Why do Employee Experience initiatives fall short?

3 Minutes
Why is such a simple concept proving so hard to bring to life for organisations?

According to a Deloitte study*, 85% of employees from the US and 84% from the UK rated Employee Experience (EX) as important or very important. However, in the same study, they found that only 22% reported that their companies were excellent at building a differentiated EX. So, why is such a simple concept proving so hard to bring to life for organisations?

Here are six reasons:

  1. EX is not a priority for organisations, despite findings such as in the Deloitte study or Forbes** calling EX the ‘number one priority for HR’, back in 2017. It rarely appears on risk registers, despite the potentially massive performance impact of high employee turnover, low motivation levels and the like.
  2. Most organisations have yet to assign a senior leader to be responsible for EX or purposefully assign employees to EX roles. Instead, they continue to rely on HR employees to perform EX tasks as ‘add-ons’ to their day-to-day role.
  3. There is little funding available to improve EX. (We don’t believe it needs a lot... probably half a Director’s salary per year would enable a significant shift across an entire organisation.)
  4. Employee feedback mechanisms are largely used to prove what’s going right at an organisation, with topics and questions posed being biased towards the positive, with little appetite for digging beneath the surface to unearth real issues and areas for improvement.
  5. Few organisations view the many EX touchpoints holistically. Instead, they’re managed and reported on in silos.
  6. Employees are often still viewed as ‘the problem’ instead of being seen as ‘central to the solution’.

Suggestions for improvements

Here are six suggestions:

  1. To help to build the business case for EX improvements, complete the EXO ROI Calculator for your organisation and share the results with your senior leaders. Once seen, they will be unable to ignore the huge financial and human costs in terms of lost productivity, sickness and turnover.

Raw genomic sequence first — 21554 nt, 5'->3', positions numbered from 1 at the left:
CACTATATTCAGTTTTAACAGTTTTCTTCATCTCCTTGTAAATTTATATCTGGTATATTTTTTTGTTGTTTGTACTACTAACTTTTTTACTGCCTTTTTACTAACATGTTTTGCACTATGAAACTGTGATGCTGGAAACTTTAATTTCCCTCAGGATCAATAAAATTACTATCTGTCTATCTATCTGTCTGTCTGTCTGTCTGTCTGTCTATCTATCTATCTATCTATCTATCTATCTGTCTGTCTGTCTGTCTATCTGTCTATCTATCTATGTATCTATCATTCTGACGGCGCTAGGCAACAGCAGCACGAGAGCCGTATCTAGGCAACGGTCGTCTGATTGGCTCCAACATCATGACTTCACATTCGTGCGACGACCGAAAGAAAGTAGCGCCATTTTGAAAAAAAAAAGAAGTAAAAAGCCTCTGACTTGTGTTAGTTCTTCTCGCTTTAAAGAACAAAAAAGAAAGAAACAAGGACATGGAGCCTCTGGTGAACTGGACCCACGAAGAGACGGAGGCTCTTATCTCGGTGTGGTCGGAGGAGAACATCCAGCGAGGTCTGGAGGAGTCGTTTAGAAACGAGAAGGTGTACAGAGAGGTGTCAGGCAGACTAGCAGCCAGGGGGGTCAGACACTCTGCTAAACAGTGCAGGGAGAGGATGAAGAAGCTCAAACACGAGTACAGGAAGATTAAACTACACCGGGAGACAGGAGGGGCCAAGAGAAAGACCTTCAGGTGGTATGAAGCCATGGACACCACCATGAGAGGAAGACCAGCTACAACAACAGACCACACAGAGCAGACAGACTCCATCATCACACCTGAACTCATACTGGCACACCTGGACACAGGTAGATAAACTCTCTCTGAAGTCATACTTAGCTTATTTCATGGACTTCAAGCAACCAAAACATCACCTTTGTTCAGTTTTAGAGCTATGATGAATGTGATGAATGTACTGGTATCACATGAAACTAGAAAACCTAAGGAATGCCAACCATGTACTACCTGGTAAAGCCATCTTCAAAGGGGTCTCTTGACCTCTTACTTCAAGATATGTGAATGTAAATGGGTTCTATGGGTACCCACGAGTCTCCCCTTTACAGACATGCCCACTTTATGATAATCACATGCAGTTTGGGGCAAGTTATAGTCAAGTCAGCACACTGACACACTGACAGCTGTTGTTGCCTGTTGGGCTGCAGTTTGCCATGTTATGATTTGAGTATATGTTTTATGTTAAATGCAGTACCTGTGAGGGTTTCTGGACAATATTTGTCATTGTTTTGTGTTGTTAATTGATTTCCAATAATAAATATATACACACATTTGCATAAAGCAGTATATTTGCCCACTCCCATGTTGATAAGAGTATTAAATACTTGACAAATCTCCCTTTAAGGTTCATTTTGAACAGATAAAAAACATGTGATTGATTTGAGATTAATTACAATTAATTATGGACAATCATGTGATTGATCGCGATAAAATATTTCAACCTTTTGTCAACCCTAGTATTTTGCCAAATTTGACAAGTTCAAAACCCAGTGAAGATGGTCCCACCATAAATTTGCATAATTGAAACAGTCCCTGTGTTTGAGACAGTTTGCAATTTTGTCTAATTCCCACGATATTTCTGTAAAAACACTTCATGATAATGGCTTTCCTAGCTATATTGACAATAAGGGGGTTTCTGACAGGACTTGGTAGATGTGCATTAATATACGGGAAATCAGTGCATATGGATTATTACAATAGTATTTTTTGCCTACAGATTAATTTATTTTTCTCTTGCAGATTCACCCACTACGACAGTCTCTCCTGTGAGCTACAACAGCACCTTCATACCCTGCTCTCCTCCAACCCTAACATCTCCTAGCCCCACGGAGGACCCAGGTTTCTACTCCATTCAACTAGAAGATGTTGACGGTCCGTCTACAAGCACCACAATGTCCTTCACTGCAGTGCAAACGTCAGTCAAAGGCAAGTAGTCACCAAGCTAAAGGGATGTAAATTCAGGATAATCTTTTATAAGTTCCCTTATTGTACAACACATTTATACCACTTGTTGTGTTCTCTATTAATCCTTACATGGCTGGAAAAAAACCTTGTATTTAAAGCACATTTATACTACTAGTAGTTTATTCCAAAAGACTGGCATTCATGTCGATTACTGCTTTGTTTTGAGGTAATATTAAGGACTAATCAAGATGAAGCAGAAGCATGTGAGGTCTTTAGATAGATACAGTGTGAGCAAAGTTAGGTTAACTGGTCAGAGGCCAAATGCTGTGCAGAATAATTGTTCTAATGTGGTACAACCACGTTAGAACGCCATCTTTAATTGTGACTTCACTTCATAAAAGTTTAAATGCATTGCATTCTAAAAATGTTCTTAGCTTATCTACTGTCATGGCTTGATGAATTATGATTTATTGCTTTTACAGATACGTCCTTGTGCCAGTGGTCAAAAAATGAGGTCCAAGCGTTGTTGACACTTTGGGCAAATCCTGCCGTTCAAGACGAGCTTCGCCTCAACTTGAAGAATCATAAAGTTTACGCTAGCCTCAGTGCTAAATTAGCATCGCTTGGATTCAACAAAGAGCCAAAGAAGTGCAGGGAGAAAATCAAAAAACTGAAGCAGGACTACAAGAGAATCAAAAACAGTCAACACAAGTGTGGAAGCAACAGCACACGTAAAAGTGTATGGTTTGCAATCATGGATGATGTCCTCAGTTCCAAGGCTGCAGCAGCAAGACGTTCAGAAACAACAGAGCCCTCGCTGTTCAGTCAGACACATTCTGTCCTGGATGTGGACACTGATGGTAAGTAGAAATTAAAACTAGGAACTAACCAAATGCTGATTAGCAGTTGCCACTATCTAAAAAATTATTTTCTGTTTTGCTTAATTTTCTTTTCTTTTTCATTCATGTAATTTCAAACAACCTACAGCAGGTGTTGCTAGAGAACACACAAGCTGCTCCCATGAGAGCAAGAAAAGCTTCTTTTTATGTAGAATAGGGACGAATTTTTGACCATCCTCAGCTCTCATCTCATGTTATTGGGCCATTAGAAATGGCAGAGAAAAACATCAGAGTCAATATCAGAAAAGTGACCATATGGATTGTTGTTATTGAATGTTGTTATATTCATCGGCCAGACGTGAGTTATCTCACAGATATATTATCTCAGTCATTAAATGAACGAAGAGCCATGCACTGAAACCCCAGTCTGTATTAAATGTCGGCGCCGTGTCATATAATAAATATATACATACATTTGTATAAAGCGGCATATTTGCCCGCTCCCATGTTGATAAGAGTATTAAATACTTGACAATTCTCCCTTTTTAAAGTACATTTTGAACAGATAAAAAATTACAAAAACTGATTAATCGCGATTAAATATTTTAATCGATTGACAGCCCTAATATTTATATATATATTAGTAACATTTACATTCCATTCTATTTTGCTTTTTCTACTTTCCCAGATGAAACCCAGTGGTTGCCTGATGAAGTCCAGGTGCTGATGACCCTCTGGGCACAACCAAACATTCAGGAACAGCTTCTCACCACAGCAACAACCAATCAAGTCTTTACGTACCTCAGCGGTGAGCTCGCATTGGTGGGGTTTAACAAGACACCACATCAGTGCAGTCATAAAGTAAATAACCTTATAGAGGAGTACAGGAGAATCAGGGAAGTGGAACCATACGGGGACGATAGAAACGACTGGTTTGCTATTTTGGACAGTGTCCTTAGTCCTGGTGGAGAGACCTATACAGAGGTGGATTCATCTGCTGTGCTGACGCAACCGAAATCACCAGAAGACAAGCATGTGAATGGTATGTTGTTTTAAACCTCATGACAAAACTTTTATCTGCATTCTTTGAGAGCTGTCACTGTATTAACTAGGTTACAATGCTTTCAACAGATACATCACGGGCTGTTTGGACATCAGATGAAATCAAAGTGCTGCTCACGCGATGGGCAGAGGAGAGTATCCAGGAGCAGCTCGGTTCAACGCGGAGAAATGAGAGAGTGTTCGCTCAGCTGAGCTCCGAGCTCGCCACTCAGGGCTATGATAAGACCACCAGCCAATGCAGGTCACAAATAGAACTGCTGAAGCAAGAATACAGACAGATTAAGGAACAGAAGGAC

2. Does your organisation have Customer Success Managers? Yes? Well, then you can build the case for EX Managers. After all, employees are your best asset, right? They can then help to break down the silos and offer a consistent EX across the entire organisation.
  3. Define your Employee Lifecycle and then use Employee Journey Mapping to create the Moments that Matter to support and care for your employees.
  4. Stop making employee surveys all about chasing the number. Make them about improvements. The score is unimportant, the improvements are.
  5. Involve your employees in any changes to their working practices. Those who do the work know it best – almost always more than the senior leaders responsible – so tap into their expertise and leverage them to power improvements.
  6. Utilise mojo to track and improve motivation and productivity – this will mean you won’t need to ask your employees how they’re feeling, you’ll know how they’re feeling – and can create action plans to energise employees and your entire enterprise.

Do get in touch if you’d like to discuss anything in this article in more detail.

For more Employee Experience definitions, view this page.

References

*Deloitte. ‘The employee experience: Culture, engagement, and beyond.’ Accessed 16 August 2020. https://www2.deloitte.com/us/en/insights/focus/human-capital-trends/2017/improving-the-employee-experience-culture-engagement.html

**Forbes. ‘The Employee Experience Is The Future Of Work: 10 HR Trends For 2017’. Accessed 22 August 2020. https://www.forbes.com/sites/jeannemeister/2017/01/05/the-employee-experience-is-the-future-of-work-10-hr-trends-for-2017/#31843d1a20a6

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